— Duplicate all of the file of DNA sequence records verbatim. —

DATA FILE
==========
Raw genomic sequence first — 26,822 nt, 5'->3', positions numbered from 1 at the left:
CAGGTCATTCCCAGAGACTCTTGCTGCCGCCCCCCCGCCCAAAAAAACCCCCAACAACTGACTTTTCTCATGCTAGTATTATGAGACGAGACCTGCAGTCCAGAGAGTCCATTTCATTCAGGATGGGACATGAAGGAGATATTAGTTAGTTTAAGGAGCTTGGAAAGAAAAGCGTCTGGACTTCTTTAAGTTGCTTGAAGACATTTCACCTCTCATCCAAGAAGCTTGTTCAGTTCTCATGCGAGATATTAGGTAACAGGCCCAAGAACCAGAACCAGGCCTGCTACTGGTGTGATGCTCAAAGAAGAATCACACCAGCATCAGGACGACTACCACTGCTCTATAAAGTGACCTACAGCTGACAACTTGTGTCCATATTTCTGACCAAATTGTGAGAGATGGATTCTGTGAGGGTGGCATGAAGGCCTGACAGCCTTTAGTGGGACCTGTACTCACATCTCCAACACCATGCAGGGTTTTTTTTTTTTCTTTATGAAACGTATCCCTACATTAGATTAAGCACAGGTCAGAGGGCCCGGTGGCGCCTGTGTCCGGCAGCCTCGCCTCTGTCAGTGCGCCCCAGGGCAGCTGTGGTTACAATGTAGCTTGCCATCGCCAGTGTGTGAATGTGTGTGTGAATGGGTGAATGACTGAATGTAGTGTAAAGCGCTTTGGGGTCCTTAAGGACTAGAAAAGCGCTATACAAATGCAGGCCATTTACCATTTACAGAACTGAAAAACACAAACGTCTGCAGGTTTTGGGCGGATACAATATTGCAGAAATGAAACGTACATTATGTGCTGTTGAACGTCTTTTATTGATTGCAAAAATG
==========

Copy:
Raw genomic sequence first — 26,822 nt, 5'->3', positions numbered from 1 at the left:
CAGGTCATTCCCAGAGACTCTTGCTGCCGCCCCCCCGCCCAAAAAAACCCCCAACAACTGACTTTTCTCATGCTAGTATTATGAGACGAGACCTGCAGTCCAGAGAGTCCATTTCATTCAGGATGGGACATGAAGGAGATATTAGTTAGTTTAAGGAGCTTGGAAAGAAAAGCGTCTGGACTTCTTTAAGTTGCTTGAAGACATTTCACCTCTCATCCAAGAAGCTTGTTCAGTTCTCATGCGAGATATTAGGTAACAGGCCCAAGAACCAGAACCAGGCCTGCTACTGGTGTGATGCTCAAAGAAGAATCACACCAGCATCAGGACGACTACCACTGCTCTATAAAGTGACCTACAGCTGACAACTTGTGTCCATATTTCTGACCAAATTGTGAGAGATGGATTCTGTGAGGGTGGCATGAAGGCCTGACAGCCTTTAGTGGGACCTGTACTCACATCTCCAACACCATGCAGGGTTTTTTTTTTTTCTTTATGAAACGTATCCCTACATTAGATTAAGCACAGGTCAGAGGGCCCGGTGGCGCCTGTGTCCGGCAGCCTCGCCTCTGTCAGTGCGCCCCAGGGCAGCTGTGGTTACAATGTAGCTTGCCATCGCCAGTGTGTGAATGTGTGTGTGAATGGGTGAATGACTGAATGTAGTGTAAAGCGCTTTGGGGTCCTTAAGGACTAGAAAAGCGCTATACAAATGCAGGCCATTTACCATTTACAGAACTGAAAAACACAAACGTCTGCAGGTTTTGGGCGGATACAATATTGCAGAAATGAAACGTACATTATGTGCTGTTGAACGTCTTTTATTGATTGCAAAAATG